Thursday, April 12, 2007


Among the Luo, polygamy was not just the practice of one man living with many wives, but was practiced with a spiritual touch. A Luo man, once married could not have constructed a house or started a home in the absence of his wife (and male children) lest she be locked out of such a home.
A Luo man married to many wives couldn't have breaken the soil, seeded the soil, harvested his fields, given away his children in marriage, or at death burried in the absence of his First Wife (Mikayi). In any of these special times in a polygamists home, sex played a spiritual role, as opposed to leisure or procreation, at the center of which the first wife and the man were the stars.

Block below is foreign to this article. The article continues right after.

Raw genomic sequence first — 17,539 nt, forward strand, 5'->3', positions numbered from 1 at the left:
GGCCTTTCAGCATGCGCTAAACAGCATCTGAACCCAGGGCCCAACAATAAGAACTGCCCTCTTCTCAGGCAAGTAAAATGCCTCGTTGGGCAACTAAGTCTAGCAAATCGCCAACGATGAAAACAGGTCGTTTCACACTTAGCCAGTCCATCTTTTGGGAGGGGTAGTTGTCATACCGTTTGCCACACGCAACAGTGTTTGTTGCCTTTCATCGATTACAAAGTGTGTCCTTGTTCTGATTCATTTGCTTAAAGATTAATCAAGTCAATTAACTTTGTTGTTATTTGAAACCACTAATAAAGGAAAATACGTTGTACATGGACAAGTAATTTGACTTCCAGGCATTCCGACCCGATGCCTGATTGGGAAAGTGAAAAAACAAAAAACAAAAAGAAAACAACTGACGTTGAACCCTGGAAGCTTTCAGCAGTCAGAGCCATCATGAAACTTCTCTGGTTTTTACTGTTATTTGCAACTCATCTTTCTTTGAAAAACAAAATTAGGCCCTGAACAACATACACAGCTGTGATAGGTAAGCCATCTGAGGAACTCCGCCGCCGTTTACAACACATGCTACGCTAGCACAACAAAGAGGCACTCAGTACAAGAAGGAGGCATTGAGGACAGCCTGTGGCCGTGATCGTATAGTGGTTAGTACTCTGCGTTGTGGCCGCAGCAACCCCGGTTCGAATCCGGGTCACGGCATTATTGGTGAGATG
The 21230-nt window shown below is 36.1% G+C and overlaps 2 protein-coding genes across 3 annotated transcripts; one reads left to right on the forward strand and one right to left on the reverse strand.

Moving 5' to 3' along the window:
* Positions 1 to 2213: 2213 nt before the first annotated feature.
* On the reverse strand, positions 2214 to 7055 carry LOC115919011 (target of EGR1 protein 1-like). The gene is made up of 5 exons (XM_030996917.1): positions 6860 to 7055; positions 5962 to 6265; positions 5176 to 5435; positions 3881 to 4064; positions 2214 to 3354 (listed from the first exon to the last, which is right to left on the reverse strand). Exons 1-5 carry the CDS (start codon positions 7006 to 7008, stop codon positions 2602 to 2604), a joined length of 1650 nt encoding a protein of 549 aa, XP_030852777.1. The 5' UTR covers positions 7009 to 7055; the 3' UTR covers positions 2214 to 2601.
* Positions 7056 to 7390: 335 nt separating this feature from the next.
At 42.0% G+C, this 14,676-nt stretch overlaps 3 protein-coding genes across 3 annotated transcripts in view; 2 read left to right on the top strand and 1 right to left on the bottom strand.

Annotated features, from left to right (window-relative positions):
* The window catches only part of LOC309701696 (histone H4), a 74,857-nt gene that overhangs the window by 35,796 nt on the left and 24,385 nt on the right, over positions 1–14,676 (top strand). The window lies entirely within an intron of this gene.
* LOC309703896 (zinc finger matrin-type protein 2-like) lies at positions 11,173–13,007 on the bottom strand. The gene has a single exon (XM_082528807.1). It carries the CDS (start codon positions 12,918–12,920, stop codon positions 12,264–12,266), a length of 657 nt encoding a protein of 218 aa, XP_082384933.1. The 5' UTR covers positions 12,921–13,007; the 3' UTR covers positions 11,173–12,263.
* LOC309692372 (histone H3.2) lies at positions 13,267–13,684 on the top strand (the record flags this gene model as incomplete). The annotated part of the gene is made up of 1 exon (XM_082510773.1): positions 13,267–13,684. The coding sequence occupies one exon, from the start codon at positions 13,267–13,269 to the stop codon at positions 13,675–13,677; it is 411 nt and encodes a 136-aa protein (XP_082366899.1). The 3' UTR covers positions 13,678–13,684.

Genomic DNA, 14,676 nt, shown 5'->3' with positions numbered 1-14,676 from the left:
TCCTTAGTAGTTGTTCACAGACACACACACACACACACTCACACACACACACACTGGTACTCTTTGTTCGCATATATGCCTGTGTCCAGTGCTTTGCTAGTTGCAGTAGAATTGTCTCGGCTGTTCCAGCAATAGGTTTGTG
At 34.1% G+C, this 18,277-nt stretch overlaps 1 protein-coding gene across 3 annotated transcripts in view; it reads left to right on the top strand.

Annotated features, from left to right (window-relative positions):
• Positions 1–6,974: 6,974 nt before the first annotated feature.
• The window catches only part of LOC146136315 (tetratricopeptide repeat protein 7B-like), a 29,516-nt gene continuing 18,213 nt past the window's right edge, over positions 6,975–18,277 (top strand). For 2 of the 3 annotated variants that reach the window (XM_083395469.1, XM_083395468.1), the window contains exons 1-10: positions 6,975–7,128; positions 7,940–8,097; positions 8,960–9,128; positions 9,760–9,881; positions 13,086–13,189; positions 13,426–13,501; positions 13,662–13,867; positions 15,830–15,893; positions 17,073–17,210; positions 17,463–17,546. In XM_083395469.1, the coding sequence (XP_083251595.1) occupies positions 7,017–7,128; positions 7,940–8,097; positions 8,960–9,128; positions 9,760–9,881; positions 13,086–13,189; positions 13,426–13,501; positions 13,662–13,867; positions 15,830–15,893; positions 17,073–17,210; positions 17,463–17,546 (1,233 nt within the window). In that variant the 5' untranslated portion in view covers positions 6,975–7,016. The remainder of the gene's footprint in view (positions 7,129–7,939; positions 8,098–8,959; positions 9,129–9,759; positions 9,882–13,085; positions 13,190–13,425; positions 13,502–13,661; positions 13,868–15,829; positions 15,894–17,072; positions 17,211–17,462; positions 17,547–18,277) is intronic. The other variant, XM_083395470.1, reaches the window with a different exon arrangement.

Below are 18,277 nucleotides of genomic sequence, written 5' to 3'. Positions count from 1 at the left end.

A man who ignored the first wife would soon find himself living in perilous times. That was the situation in which Jim Okech, the hero in Joseph Alila's Sunset on Polygamy (1-42426684-5), found himself after his failure torealize that a First Wife who had reached menopose, and therefore moody, required extra attention because her spiritual role never ceased with the end of her procreative role.

To Order, Go to, or; and other online outlets; also your borders or Barnes and Noble Bookstores will call it for you.

Thank you for visiting,

Joseph R. Alila

No comments: